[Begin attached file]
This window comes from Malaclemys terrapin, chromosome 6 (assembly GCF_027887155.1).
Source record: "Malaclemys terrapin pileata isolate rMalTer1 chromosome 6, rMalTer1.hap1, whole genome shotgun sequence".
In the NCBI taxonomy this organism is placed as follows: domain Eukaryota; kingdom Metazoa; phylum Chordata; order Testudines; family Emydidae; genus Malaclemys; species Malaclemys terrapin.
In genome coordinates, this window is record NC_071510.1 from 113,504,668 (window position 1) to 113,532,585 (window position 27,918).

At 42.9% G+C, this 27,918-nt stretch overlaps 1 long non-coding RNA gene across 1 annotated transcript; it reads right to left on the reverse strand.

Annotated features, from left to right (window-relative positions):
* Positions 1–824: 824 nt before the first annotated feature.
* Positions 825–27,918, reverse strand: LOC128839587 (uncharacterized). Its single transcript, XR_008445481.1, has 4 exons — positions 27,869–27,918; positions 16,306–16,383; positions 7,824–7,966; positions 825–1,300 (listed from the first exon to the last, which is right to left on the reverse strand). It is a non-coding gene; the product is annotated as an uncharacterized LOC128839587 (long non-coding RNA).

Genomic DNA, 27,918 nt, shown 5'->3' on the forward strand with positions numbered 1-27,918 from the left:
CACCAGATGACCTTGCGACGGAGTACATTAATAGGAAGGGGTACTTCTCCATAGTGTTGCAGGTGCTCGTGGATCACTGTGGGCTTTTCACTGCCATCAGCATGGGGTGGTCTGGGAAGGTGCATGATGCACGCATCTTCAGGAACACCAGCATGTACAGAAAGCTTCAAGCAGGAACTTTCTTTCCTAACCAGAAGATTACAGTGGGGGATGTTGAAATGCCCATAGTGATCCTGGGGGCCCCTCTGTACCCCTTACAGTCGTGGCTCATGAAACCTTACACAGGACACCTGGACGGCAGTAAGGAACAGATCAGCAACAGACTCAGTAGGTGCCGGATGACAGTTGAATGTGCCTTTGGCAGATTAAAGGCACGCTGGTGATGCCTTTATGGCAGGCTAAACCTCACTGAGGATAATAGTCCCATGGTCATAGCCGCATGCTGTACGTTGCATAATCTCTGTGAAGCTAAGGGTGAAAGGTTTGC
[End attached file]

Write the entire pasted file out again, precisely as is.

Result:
This window comes from Malaclemys terrapin, chromosome 6 (assembly GCF_027887155.1).
Source record: "Malaclemys terrapin pileata isolate rMalTer1 chromosome 6, rMalTer1.hap1, whole genome shotgun sequence".
In the NCBI taxonomy this organism is placed as follows: domain Eukaryota; kingdom Metazoa; phylum Chordata; order Testudines; family Emydidae; genus Malaclemys; species Malaclemys terrapin.
In genome coordinates, this window is record NC_071510.1 from 113,504,668 (window position 1) to 113,532,585 (window position 27,918).

At 42.9% G+C, this 27,918-nt stretch overlaps 1 long non-coding RNA gene across 1 annotated transcript; it reads right to left on the reverse strand.

Annotated features, from left to right (window-relative positions):
* Positions 1–824: 824 nt before the first annotated feature.
* Positions 825–27,918, reverse strand: LOC128839587 (uncharacterized). Its single transcript, XR_008445481.1, has 4 exons — positions 27,869–27,918; positions 16,306–16,383; positions 7,824–7,966; positions 825–1,300 (listed from the first exon to the last, which is right to left on the reverse strand). It is a non-coding gene; the product is annotated as an uncharacterized LOC128839587 (long non-coding RNA).

Genomic DNA, 27,918 nt, shown 5'->3' on the forward strand with positions numbered 1-27,918 from the left:
CACCAGATGACCTTGCGACGGAGTACATTAATAGGAAGGGGTACTTCTCCATAGTGTTGCAGGTGCTCGTGGATCACTGTGGGCTTTTCACTGCCATCAGCATGGGGTGGTCTGGGAAGGTGCATGATGCACGCATCTTCAGGAACACCAGCATGTACAGAAAGCTTCAAGCAGGAACTTTCTTTCCTAACCAGAAGATTACAGTGGGGGATGTTGAAATGCCCATAGTGATCCTGGGGGCCCCTCTGTACCCCTTACAGTCGTGGCTCATGAAACCTTACACAGGACACCTGGACGGCAGTAAGGAACAGATCAGCAACAGACTCAGTAGGTGCCGGATGACAGTTGAATGTGCCTTTGGCAGATTAAAGGCACGCTGGTGATGCCTTTATGGCAGGCTAAACCTCACTGAGGATAATAGTCCCATGGTCATAGCCGCATGCTGTACGTTGCATAATCTCTGTGAAGCTAAGGGTGAAAGGTTTGC